Patients often have an impaired impulse control and are unable to prevent themselves from inflicting the excoriations on their body.14 They may or may not acknowledge the self-inflicted nature of the lesions, especially on the first visit. Once rapport is established, they are more likely to admit to self-inducing them.

Epidemiology. Approximately 2 percent of dermatologic clinic patients suffer from neurotic excoriations, with females affected more often than males. The female-to-male ratio is controversial and has been reported to be anywhere between 1:1 to 8:1. The mean age of onset is from 30 to 45 years.14

Differential diagnoses. In approaching the differential diagnosis for neurotic excoriations, one must consider both medical and psychiatric etiologies. First, it must be confirmed that there is no primary skin disease. The management relies on the underlying psychiatric diagnosis. Thus, except in delusional cases, it is important to ask the patient for current symptoms of psychiatric disorders.

Depression is a possible underlying cause of neurotic excoriations. Following the DSM-V definition for diagnosis of a major depressive episode, patients may present with anhedonia, crying episodes, a depressive mood, loss of appetite, or loss of sleep.6 Obsessive-compulsive disorders are egodystonic, and the patient is often aware of their inability to resist the impulsive behavior.6 These patients often actively seek help. Patients with anxiety often appear stressed, apprehensive and irritable. These feelings are often manifested as physical symptoms such as tachycardia and repetitive fidgeting movements, including the picking of the skin characteristic of neurotic excoriations.

Figure 2. Characteristic distribution of neurotic excoriations. Neurotic excoriations commonly spare the bilateral upper and lateral back areas due to difficult access, a pattern known as the “butterfly sign.”

Figure 3. Characteristic distribution of neurotic excoriations on the arms. The excoriations are found more prominently on the lateral arm (A). However, the medial arm is often spared due to positioning difficulties (B).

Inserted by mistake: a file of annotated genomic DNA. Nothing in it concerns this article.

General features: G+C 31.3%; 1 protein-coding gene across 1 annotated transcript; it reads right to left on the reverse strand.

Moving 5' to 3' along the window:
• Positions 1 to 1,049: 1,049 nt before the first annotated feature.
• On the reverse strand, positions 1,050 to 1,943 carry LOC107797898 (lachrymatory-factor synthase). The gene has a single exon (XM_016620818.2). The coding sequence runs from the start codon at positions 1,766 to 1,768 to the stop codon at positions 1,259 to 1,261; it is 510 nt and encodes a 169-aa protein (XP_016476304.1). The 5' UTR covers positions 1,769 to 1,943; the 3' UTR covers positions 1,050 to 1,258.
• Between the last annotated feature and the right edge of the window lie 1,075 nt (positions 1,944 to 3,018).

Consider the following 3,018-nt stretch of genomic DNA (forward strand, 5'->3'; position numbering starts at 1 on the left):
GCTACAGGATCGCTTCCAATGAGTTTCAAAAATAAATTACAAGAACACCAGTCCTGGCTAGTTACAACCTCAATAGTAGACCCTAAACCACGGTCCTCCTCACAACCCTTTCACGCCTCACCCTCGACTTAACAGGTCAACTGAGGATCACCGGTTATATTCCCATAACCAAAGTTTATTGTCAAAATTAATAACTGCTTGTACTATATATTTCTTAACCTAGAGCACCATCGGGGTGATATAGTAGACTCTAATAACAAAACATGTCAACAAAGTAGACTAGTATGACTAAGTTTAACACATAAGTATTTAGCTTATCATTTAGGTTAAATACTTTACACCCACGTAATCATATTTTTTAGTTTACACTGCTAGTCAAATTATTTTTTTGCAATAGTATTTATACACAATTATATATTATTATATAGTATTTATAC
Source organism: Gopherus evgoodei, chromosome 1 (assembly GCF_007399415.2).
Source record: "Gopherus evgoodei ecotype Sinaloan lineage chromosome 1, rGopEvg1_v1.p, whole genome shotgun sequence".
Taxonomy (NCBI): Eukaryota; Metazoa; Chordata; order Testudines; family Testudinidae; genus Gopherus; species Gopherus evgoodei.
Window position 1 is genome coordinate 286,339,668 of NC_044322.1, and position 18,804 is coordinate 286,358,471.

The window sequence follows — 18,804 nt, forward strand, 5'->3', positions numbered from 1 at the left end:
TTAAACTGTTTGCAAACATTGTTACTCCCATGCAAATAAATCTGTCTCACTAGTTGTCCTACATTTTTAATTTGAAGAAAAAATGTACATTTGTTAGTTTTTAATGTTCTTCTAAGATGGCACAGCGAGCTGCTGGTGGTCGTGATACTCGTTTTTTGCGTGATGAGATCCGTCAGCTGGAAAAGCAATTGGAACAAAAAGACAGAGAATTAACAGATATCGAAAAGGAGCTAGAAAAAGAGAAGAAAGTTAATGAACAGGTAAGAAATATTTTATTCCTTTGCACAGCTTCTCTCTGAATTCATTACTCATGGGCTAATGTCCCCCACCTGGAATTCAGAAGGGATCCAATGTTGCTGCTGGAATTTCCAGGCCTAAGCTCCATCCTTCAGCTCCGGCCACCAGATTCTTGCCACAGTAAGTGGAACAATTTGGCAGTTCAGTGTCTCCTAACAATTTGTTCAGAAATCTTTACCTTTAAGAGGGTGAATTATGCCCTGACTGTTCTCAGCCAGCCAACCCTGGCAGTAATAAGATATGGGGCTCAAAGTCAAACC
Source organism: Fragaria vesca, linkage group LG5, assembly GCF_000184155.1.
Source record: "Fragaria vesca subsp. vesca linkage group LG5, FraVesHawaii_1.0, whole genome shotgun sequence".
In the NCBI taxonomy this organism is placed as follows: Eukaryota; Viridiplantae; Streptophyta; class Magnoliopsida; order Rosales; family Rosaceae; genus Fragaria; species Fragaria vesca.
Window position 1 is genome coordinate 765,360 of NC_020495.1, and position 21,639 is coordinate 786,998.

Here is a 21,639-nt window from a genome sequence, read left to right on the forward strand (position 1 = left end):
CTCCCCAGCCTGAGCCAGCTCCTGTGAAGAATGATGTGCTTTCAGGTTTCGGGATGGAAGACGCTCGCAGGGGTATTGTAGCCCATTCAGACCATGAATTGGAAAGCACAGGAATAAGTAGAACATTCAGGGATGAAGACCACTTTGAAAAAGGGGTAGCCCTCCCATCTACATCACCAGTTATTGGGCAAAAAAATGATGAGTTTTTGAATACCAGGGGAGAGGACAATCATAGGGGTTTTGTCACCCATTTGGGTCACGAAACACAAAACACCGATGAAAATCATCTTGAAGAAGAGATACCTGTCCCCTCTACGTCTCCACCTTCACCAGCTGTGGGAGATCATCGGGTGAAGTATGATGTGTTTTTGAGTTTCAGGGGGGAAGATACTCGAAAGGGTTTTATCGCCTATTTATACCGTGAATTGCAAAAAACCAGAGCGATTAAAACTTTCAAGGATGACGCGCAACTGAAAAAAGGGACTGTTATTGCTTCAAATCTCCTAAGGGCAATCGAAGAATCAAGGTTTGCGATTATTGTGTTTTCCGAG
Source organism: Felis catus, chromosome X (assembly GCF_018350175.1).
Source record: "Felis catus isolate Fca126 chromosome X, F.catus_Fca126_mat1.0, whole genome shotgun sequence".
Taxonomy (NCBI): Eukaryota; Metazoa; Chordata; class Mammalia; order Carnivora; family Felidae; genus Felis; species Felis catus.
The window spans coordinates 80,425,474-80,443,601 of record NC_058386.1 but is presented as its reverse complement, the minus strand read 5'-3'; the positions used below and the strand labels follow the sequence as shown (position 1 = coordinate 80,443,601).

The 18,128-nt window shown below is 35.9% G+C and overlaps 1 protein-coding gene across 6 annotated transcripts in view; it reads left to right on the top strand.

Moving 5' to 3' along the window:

Pharmacology. Once the psychological etiology for the disease is diagnosed, the appropriate pharmacology can be prescribed. If the patient experiences anxiety, benzodiazepines may be used. SSRIs are the first line treatment for depression and obsessive-compulsive disorder. In a rare delusional case, antipsychotics are recommended.

Despite the psychiatric etiology of neurotic excoriations and lack of a primary skin disorder, patients may bitterly complain of pruritis. Topical anti-pruritic, agents such as Sarna lotion or doxepin 5% cream (Zonalon®) may proivde symptomatic relief. Oral antihistamines such as hydroxyzine (Atarax®) or diphenhydramine (Benadryl®) may also be used for pruritus. In addition, doxepin can be taken orally as an antidepressant with the additional benefit of strong antipruritic, and antianxiety effects. Due to the ulceration of the epithelial barrier, the lesions must be assessed for possible infection. Topical antibiotics such as mupirocin 2% ointment (Bactroban®) or oral antibiotics such as cephalexin will help prevent and treat infections. Dressings that promote wound healing, such as DuoDERM®, may also be applied to the excoriated sites for faster healing.


Trichotillomania is a common primary psychiatric disorder that has been recognized in the DSM-V as a type of obsessive-compulsive spectrum disorder.6

Definition. Trichotillomania is characterized by the repetitive act of hair pulling which results in significant hair loss. As defined by the DSM-V, patients with trichotillomania must experience tension and discomfort when attempting to resist the act, which is resolved with the additional feeling of pleasure and relief after the act is completed.6 Alternatively, dermatologists do not use the above strict requirements as specified in the DSM V. Any patient may be diagnosed with trichotillomania simply for pulling out his or her hair. Moreover, association with OCD is not required, as patients may have an underlying diagnosis of anxiety, depression, or, rarely, delusion known as “trichophobia.”17 They may also be only partially aware of their behavior, and may be unwilling or ashamed to verbally acknowledge the self-induced nature of the condition.